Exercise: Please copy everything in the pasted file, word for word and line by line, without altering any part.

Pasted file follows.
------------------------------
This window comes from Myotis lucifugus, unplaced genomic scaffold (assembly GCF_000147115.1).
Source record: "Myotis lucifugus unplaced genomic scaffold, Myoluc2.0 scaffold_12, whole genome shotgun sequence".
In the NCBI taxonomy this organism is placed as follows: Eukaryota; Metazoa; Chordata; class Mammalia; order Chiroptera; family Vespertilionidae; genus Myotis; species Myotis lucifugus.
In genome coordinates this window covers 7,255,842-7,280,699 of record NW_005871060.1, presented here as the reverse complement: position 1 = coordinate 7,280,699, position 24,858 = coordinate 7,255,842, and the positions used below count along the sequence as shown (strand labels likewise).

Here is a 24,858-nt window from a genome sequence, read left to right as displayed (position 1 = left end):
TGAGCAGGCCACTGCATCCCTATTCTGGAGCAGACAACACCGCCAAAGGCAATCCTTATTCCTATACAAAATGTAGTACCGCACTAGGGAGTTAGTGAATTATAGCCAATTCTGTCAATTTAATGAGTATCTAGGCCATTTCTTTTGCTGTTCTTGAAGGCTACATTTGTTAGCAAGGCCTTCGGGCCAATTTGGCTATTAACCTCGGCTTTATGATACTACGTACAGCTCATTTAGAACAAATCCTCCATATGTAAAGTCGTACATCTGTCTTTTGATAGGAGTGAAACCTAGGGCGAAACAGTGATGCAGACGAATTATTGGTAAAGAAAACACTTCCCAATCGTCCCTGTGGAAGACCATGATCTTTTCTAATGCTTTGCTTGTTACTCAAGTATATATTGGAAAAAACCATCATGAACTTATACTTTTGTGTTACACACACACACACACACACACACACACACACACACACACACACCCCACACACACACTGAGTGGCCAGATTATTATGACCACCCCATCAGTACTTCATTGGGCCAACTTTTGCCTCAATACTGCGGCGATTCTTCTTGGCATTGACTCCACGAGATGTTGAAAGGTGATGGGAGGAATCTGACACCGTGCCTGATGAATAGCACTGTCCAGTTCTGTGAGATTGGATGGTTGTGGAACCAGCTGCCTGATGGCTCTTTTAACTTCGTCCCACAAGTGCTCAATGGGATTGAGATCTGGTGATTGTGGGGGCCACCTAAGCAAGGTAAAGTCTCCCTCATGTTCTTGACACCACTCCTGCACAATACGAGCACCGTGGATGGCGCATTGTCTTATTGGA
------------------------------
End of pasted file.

This window comes from Myotis lucifugus, unplaced genomic scaffold (assembly GCF_000147115.1).
Source record: "Myotis lucifugus unplaced genomic scaffold, Myoluc2.0 scaffold_12, whole genome shotgun sequence".
In the NCBI taxonomy this organism is placed as follows: Eukaryota; Metazoa; Chordata; class Mammalia; order Chiroptera; family Vespertilionidae; genus Myotis; species Myotis lucifugus.
In genome coordinates this window covers 7,255,842-7,280,699 of record NW_005871060.1, presented here as the reverse complement: position 1 = coordinate 7,280,699, position 24,858 = coordinate 7,255,842, and the positions used below count along the sequence as shown (strand labels likewise).

Here is a 24,858-nt window from a genome sequence, read left to right as displayed (position 1 = left end):
TGAGCAGGCCACTGCATCCCTATTCTGGAGCAGACAACACCGCCAAAGGCAATCCTTATTCCTATACAAAATGTAGTACCGCACTAGGGAGTTAGTGAATTATAGCCAATTCTGTCAATTTAATGAGTATCTAGGCCATTTCTTTTGCTGTTCTTGAAGGCTACATTTGTTAGCAAGGCCTTCGGGCCAATTTGGCTATTAACCTCGGCTTTATGATACTACGTACAGCTCATTTAGAACAAATCCTCCATATGTAAAGTCGTACATCTGTCTTTTGATAGGAGTGAAACCTAGGGCGAAACAGTGATGCAGACGAATTATTGGTAAAGAAAACACTTCCCAATCGTCCCTGTGGAAGACCATGATCTTTTCTAATGCTTTGCTTGTTACTCAAGTATATATTGGAAAAAACCATCATGAACTTATACTTTTGTGTTACACACACACACACACACACACACACACACACACACACACACACCCCACACACACACTGAGTGGCCAGATTATTATGACCACCCCATCAGTACTTCATTGGGCCAACTTTTGCCTCAATACTGCGGCGATTCTTCTTGGCATTGACTCCACGAGATGTTGAAAGGTGATGGGAGGAATCTGACACCGTGCCTGATGAATAGCACTGTCCAGTTCTGTGAGATTGGATGGTTGTGGAACCAGCTGCCTGATGGCTCTTTTAACTTCGTCCCACAAGTGCTCAATGGGATTGAGATCTGGTGATTGTGGGGGCCACCTAAGCAAGGTAAAGTCTCCCTCATGTTCTTGACACCACTCCTGCACAATACGAGCACCGTGGATGGCGCATTGTCTTATTGGA